Tropical Cyclone Lola is starting to move over Vanuatu and over the coming days will weaken in intensity as it continues to move south.
Lola reached category 5 yesterday but has since been downgraded to category 4.
MetService meteorologist Mmathatelo Makbadutlane said Lola will continue to track southwestwards and then gradually curve back towards the south to pass over New Caledonia on Friday.
“According to the track map on the Fiji Meteorological website, by the time it reaches that southern part of New Caledonia they’re expecting it to be a category 1,” she said.
Makbadutlane said MetService is keeping a close eye on Lola’s track and expected wind to pick up in the north of New Zealand towards the end of the weekend and the start of next week.
She said Lola may interact with another low-pressure system coming from the Tasman, but by this time Lola would not be a tropical cyclone.
It will be the most intense tropical cyclone in recorded history to form ahead of the official start of the Southern Hemisphere season, which runs from November 1 to April 30, Makgabutlane told the Herald earlier.
A category 4 tropical cyclone is characterised as having “very destructive winds” of up to 279km/h.
Speaking to the Herald from Port Havannah, New Zealander Jeremy Dick said he has been shuttering windows and buildings, tying down loose objects and dragging boats onto the shore. He said people had been given plenty of warning of the coming storm.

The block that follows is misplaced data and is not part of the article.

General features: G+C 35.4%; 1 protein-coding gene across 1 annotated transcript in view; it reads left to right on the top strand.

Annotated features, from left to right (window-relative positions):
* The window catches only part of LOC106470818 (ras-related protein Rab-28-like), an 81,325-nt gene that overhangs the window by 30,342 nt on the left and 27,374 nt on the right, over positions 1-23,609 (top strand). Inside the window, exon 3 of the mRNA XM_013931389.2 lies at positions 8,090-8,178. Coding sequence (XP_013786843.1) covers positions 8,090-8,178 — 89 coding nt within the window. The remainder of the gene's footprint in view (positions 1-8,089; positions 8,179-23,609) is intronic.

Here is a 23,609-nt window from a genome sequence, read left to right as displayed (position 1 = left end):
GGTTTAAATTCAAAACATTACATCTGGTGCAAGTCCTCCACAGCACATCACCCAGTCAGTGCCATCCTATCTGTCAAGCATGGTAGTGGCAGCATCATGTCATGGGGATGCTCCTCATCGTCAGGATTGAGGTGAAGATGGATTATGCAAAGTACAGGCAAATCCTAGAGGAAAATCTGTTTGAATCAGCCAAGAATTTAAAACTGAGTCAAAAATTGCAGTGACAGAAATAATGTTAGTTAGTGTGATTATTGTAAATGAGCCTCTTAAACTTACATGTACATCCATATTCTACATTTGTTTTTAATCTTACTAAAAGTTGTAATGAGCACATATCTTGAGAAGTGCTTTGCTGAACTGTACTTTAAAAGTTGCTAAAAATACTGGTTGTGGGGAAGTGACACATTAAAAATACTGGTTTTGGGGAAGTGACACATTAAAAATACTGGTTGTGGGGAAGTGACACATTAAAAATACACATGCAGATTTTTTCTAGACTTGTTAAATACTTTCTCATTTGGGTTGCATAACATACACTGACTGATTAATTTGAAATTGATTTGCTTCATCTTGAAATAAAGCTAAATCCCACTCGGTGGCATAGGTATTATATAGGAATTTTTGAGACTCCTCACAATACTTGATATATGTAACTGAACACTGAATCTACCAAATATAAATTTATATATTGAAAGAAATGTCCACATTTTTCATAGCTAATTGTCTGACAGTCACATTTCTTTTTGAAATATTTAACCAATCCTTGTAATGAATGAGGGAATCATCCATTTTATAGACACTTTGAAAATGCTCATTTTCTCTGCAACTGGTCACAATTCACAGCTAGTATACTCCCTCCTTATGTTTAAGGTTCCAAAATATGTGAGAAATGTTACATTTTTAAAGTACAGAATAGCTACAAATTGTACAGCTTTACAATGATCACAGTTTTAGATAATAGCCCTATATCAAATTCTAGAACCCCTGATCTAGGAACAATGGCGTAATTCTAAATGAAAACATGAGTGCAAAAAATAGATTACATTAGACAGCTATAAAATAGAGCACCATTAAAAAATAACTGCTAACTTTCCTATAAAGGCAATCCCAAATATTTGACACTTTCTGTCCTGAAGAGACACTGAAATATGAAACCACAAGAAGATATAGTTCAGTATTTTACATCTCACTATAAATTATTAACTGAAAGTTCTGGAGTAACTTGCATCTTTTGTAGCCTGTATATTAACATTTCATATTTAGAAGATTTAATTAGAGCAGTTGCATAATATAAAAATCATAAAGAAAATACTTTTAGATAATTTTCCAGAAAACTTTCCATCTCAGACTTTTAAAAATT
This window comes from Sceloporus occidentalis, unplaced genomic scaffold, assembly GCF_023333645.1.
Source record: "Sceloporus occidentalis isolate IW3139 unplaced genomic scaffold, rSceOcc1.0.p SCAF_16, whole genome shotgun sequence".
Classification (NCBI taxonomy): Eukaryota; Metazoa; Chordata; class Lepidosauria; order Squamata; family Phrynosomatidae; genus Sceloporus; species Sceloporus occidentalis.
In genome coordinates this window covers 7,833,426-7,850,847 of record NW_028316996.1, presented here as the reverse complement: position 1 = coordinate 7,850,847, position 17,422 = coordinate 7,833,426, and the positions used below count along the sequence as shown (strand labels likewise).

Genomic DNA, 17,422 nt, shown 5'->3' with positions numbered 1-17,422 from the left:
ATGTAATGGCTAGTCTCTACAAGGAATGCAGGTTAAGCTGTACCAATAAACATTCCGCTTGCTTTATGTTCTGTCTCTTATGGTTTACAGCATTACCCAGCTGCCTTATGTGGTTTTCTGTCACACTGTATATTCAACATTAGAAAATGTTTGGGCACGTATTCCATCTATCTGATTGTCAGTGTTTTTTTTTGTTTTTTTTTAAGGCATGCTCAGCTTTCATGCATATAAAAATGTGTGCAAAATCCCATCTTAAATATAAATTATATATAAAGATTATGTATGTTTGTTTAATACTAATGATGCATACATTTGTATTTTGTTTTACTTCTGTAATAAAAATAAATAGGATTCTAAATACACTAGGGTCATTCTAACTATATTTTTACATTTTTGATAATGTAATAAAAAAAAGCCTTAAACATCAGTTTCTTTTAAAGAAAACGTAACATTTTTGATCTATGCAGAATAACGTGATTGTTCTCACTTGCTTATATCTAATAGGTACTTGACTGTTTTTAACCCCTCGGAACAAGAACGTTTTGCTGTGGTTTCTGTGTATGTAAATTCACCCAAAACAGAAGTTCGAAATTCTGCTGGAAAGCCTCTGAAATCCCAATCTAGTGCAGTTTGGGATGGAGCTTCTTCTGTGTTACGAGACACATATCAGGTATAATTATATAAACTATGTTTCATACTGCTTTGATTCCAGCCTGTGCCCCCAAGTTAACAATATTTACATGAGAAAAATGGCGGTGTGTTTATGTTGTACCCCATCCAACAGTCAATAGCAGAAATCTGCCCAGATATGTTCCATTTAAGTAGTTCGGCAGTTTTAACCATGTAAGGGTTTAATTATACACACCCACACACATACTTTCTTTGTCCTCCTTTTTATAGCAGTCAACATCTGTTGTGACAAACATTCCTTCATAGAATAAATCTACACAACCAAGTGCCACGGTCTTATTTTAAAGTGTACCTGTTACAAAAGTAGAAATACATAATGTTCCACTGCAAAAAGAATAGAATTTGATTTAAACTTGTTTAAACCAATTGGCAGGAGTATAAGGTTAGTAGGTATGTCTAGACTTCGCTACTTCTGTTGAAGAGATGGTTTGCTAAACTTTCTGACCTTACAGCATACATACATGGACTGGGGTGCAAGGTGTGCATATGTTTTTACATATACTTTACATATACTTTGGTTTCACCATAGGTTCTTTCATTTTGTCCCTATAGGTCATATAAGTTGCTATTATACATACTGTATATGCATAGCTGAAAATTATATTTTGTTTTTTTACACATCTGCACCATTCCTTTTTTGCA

“At the moment, everyone is very nervous about the northern islands. You’ve got half-hourly broadcasts on the radio, a tracking map telling you exactly where it’s going and the speed.”
This is the fourth tropical cyclone to hit Vanuatu this year, with Irene hitting in mid-January and twin cyclones Judy and Kevin at the beginning of March.
A Ministry of Foreign Affairs and Trade spokesperson said officials are monitoring Lola, with 90 New Zealanders registered on SafeTravel as being in Vanuatu.
“Aotearoa New Zealand stands ready to assist our Vanuatu whānau, and to consider to any requests for assistance from the Government of Vanuatu.
“We are sending SafeTravel messaging to New Zealanders registered as being in, or travelling to, Vanuatu. New Zealanders in Vanuatu are advised to follow the advice of the local authorities, including any evacuation orders, seek suitable shelter, and keep their family and friends in New Zealand informed of their safety and wellbeing, including after the cyclone has passed.”
Caitlan Johnston is a breaking news reporter based in Waikato. She joined the Herald in 2022.